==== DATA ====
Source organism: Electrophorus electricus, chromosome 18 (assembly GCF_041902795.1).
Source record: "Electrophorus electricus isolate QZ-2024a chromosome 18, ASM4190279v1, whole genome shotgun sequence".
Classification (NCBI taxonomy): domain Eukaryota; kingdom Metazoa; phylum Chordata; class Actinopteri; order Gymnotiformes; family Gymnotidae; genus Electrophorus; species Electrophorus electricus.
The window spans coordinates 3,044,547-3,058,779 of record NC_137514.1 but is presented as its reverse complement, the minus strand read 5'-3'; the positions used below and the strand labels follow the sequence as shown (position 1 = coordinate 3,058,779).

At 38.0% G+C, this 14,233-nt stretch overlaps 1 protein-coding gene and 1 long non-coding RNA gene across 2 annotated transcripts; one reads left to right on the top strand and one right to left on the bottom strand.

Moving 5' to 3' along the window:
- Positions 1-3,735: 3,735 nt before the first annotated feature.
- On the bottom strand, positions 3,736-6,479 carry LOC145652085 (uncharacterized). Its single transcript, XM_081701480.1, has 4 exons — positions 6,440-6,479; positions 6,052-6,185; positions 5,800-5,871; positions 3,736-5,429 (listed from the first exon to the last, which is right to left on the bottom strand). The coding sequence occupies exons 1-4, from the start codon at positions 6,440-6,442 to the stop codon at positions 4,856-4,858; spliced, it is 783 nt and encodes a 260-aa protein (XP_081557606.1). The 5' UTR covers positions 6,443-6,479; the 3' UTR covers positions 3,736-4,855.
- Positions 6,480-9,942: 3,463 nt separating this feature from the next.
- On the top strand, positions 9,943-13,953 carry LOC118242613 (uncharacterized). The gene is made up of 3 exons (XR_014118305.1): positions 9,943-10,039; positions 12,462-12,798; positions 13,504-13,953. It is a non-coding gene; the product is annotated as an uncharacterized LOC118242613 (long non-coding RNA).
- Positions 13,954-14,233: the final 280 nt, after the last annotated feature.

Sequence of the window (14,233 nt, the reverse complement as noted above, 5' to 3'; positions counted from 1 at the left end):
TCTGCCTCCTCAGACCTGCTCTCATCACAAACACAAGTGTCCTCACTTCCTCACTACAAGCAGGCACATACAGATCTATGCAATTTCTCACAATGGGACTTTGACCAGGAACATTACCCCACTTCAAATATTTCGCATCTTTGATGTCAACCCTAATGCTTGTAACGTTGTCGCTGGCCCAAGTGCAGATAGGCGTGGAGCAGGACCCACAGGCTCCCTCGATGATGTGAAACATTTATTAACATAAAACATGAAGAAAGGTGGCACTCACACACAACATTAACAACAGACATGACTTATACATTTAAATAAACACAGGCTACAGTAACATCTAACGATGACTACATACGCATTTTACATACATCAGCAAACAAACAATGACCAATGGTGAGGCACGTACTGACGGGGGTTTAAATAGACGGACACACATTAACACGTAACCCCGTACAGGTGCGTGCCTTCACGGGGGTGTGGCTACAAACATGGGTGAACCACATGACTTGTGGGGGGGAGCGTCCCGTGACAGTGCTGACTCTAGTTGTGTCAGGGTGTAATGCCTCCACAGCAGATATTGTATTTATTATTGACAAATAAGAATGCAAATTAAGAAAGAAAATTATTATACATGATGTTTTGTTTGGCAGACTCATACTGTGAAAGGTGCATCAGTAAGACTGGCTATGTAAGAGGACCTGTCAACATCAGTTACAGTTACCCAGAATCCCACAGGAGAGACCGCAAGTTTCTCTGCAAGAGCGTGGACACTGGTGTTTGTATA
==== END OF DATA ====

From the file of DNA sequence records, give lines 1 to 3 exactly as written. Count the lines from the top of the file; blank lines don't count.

Source organism: Electrophorus electricus, chromosome 18 (assembly GCF_041902795.1).
Source record: "Electrophorus electricus isolate QZ-2024a chromosome 18, ASM4190279v1, whole genome shotgun sequence".
Classification (NCBI taxonomy): domain Eukaryota; kingdom Metazoa; phylum Chordata; class Actinopteri; order Gymnotiformes; family Gymnotidae; genus Electrophorus; species Electrophorus electricus.